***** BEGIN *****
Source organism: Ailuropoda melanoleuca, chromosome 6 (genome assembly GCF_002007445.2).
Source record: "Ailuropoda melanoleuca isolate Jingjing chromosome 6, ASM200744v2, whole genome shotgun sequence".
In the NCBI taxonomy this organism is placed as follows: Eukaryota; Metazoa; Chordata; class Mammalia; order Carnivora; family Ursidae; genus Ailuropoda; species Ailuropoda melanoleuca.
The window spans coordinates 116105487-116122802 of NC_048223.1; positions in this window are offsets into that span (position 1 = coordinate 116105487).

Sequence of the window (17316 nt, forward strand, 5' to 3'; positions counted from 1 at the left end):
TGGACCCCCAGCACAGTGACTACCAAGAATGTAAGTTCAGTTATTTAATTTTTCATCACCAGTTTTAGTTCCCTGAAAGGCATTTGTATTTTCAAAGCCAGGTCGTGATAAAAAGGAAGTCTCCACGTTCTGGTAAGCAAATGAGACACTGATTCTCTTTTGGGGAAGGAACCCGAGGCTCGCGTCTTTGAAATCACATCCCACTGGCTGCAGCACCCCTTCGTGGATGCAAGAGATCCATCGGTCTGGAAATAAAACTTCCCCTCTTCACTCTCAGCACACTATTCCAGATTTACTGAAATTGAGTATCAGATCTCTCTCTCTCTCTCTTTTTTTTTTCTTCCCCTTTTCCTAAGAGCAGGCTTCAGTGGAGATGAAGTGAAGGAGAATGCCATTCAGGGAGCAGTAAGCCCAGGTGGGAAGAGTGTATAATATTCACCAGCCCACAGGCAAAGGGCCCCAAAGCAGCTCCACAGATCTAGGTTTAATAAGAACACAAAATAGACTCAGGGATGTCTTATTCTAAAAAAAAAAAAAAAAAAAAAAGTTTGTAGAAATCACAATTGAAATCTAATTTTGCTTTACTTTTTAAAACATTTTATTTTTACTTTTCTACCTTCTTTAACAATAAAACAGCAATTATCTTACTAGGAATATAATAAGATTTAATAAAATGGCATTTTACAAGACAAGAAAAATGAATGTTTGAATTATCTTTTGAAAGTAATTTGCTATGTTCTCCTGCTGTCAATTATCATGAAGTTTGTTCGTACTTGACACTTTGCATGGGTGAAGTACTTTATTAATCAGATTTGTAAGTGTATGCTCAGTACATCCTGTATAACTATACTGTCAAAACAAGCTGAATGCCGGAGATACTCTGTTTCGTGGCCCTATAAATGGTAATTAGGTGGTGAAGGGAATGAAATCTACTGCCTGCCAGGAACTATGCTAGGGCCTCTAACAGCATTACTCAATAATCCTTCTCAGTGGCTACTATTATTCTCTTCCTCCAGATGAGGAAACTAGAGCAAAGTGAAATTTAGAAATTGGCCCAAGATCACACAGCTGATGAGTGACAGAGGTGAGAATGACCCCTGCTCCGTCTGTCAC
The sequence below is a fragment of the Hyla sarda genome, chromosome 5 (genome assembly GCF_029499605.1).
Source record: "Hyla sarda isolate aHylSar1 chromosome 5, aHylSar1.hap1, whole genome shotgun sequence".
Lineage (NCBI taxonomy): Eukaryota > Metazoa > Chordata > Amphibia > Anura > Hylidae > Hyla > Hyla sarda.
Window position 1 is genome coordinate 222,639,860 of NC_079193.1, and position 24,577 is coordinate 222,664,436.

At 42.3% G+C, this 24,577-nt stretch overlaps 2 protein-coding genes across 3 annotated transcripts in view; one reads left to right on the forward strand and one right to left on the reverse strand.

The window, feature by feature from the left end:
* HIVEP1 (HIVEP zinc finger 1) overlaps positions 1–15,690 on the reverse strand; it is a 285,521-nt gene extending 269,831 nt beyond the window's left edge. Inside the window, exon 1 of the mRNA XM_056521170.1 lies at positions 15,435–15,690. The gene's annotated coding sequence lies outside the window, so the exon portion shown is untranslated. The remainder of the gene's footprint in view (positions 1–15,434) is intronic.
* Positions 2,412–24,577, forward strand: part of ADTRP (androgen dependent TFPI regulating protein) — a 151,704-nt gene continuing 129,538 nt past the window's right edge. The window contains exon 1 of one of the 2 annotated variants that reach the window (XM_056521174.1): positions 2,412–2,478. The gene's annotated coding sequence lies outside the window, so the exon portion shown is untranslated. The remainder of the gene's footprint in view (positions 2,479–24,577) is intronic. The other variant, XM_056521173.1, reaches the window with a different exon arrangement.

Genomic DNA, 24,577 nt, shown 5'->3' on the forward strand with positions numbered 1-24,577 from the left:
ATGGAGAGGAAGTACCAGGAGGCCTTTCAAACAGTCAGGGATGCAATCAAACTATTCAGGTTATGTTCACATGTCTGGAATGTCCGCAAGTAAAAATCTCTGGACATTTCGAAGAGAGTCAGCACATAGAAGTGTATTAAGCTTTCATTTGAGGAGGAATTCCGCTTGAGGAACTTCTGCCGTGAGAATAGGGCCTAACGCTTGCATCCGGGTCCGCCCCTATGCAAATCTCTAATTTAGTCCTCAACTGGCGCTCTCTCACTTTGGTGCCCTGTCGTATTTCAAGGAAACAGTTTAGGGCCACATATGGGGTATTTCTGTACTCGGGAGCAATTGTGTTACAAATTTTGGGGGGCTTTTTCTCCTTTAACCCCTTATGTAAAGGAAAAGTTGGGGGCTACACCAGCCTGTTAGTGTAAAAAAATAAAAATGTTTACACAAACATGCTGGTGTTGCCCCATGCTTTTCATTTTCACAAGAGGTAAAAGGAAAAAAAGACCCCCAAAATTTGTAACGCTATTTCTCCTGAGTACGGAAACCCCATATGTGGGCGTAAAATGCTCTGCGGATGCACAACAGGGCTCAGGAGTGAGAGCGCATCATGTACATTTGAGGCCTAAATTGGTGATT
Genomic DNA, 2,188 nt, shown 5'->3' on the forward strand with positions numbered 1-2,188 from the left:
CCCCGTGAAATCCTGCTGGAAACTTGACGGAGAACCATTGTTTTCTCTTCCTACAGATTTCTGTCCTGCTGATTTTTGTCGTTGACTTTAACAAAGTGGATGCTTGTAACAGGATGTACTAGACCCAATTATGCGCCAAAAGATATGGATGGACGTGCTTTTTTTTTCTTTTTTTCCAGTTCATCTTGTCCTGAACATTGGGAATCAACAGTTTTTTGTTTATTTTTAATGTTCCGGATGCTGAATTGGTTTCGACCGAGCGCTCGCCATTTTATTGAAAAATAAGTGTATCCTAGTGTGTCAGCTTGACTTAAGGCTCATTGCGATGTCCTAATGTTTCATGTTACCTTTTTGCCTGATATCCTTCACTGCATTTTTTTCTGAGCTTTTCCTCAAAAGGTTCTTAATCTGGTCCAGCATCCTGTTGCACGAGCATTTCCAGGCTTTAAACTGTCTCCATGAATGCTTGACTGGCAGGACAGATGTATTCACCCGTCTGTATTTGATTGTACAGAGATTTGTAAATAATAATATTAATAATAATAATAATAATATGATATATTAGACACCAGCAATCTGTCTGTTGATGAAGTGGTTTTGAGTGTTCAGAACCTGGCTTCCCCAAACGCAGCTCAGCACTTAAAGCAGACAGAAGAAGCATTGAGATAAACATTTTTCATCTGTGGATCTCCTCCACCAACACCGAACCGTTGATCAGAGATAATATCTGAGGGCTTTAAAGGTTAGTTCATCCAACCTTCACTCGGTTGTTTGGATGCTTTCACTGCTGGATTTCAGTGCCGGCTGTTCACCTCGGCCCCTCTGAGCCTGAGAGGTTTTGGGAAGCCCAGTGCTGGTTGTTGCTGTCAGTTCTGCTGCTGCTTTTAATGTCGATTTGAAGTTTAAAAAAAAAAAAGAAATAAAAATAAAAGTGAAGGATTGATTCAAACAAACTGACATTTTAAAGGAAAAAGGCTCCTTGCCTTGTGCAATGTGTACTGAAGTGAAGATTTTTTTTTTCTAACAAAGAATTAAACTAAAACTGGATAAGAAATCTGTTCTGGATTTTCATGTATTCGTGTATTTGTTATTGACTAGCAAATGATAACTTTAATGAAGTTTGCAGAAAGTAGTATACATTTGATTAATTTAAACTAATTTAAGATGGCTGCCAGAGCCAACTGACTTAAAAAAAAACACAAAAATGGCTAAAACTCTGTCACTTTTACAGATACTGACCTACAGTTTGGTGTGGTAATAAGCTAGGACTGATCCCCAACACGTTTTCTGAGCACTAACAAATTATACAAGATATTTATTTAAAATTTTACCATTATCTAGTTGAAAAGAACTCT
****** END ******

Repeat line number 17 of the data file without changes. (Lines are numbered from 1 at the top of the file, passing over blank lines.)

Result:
Genomic DNA, 2,188 nt, shown 5'->3' on the forward strand with positions numbered 1-2,188 from the left: